Assigning a .local Domain to Your Raspberry Pi (aka Stop Forgetting Your IP Address)

Here’s the first of hopefully many Raspberry Pi posts! I just got a kit for Christmas and I started toying with it last night. Most of my posts are first likely won’t be too unique, however, they’ll be a nice written documentation of everything I’ve done so far for myself and possibly someone else can enjoy it as well. 🙂

Even though I assigned a static IP address based on my Raspberry Pi’s MAC Address in my router settings I still felt like setting up an easy way to access my Pi box due to the fact that my Airport Extreme likes to be horribly unreliable when it comes to reserving IP addresses.

Since I use OS X on all of my computers I figured the best way was to setup a .local domain using avahi, which impliments Zeroconf (aka Bonjour) on Linux distros easily. As always thanks to apt-get this can easily be installed by running the following command:

sudo apt-get install avahi-daemon

Once the install is completed you’ll be ready to roll. So long as you have Bonjour running on your system like Android, iOS, OS X have by default (PS — If you don’t have Bonjour on PC the fix is pretty easy, just install iTunes.) you can now access your Pi by replacing its IP address with raspberrypi.local. If you are running a web server you can even access your device by visiting http://raspberrypi.local/ in a web browser.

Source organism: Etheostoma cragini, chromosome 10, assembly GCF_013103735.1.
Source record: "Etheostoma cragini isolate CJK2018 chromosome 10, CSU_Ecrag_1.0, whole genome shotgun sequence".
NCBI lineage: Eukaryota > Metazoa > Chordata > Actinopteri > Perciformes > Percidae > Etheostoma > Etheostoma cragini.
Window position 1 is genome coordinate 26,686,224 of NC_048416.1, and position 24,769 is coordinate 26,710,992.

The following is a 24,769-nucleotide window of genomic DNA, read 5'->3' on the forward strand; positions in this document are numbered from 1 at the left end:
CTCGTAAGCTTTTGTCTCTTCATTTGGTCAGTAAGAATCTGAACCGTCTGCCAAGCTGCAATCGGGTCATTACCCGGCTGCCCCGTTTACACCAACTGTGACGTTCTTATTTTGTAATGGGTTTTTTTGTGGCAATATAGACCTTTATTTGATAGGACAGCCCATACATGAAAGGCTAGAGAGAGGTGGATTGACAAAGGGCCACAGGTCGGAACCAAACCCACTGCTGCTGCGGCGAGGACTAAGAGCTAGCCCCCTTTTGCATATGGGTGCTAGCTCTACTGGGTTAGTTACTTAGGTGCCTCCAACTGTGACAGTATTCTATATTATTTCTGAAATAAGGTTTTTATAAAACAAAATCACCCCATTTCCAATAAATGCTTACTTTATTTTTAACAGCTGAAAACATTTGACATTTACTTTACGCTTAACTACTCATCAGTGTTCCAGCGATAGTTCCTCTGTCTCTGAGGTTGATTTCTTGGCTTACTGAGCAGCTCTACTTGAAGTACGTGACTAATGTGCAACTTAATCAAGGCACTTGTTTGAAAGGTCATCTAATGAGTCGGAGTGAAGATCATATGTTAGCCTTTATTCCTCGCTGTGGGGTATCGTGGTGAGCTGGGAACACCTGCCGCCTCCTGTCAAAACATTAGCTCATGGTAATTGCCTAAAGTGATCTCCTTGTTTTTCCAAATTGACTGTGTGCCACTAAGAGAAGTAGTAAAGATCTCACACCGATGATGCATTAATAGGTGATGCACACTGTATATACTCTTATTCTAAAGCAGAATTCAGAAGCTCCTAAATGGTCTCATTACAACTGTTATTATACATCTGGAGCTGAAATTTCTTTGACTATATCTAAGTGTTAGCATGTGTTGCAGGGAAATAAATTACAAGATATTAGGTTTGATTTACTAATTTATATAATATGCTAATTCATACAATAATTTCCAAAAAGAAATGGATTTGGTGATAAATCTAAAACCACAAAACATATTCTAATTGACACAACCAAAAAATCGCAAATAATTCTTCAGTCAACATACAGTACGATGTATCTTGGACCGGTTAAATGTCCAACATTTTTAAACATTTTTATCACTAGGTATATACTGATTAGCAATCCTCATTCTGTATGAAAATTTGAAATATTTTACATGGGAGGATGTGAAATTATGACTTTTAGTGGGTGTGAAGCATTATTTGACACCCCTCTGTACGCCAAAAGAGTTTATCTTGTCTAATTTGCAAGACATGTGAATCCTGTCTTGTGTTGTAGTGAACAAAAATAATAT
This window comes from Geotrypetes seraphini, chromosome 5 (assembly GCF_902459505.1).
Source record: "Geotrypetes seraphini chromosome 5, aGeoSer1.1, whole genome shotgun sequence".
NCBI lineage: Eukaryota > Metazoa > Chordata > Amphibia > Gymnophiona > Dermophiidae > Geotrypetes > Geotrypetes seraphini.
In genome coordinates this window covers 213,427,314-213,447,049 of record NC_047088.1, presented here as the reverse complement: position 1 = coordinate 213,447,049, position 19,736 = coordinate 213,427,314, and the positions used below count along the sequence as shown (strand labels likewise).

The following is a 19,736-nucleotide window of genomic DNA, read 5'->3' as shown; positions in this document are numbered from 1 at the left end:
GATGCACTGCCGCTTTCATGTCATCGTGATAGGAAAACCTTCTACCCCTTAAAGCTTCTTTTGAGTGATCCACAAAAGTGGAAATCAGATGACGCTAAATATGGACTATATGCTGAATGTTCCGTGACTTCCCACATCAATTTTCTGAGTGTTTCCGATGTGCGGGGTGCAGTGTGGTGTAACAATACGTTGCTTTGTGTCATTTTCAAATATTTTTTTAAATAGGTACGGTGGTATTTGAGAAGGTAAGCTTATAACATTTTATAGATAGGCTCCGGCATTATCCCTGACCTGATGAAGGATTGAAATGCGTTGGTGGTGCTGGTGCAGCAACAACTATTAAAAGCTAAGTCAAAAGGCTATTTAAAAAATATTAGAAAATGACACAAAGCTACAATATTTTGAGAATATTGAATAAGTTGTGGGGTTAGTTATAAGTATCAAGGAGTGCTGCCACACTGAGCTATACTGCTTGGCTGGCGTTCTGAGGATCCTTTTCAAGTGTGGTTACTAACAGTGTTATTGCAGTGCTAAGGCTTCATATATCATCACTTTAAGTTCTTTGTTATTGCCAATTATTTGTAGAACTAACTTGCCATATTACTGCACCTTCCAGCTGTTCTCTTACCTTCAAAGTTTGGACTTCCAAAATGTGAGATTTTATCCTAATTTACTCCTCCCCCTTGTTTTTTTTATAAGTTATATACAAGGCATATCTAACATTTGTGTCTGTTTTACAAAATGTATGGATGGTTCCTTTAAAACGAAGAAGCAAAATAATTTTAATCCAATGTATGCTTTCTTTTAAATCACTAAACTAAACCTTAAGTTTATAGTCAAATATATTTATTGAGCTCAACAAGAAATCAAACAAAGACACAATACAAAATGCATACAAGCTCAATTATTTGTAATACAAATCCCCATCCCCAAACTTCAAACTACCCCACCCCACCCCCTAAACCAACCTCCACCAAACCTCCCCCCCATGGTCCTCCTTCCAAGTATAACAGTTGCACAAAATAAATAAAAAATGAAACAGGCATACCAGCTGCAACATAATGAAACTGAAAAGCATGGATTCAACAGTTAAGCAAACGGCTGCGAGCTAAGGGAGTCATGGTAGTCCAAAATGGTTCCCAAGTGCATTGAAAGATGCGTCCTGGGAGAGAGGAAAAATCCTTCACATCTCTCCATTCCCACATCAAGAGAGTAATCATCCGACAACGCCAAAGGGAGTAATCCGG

The way Zeroconf works is by taking your devices hostname and adding local to the end of it, the reason raspberrypi.local works by default is because, assuming you are using the default wheezy build that is suggested, the default hostname is raspberrypi. If you’d like to customize your .local domain you’ll want to change your hostname.

To do this you’ll want to enter the following command:

sudo nano /etc/hostname

You should be greeted by a text file that just reads the name of your hostname, raspberrypi. Just delete this and replace it with whatever you want your hostname to be.

Once you’ve got the hostname set close out of nano saving your changes (control + x, then y.).

Last by not least give everything a quick reboot for good measure by running:

sudo reboot

Once the box comes back you can no longer access your Pi by visiting raspberrypi.local, but by visiting whateveryouput.local. (devbox.local in my case!)

Screen Shot 2012-12-26 at 7.08.55 PM

You might notice causing other fun stuff like converting other devices on your network to hostname.local views as well.

Screen Shot 2012-12-26 at 7.53.49 PM

Boo numbers, yay for words.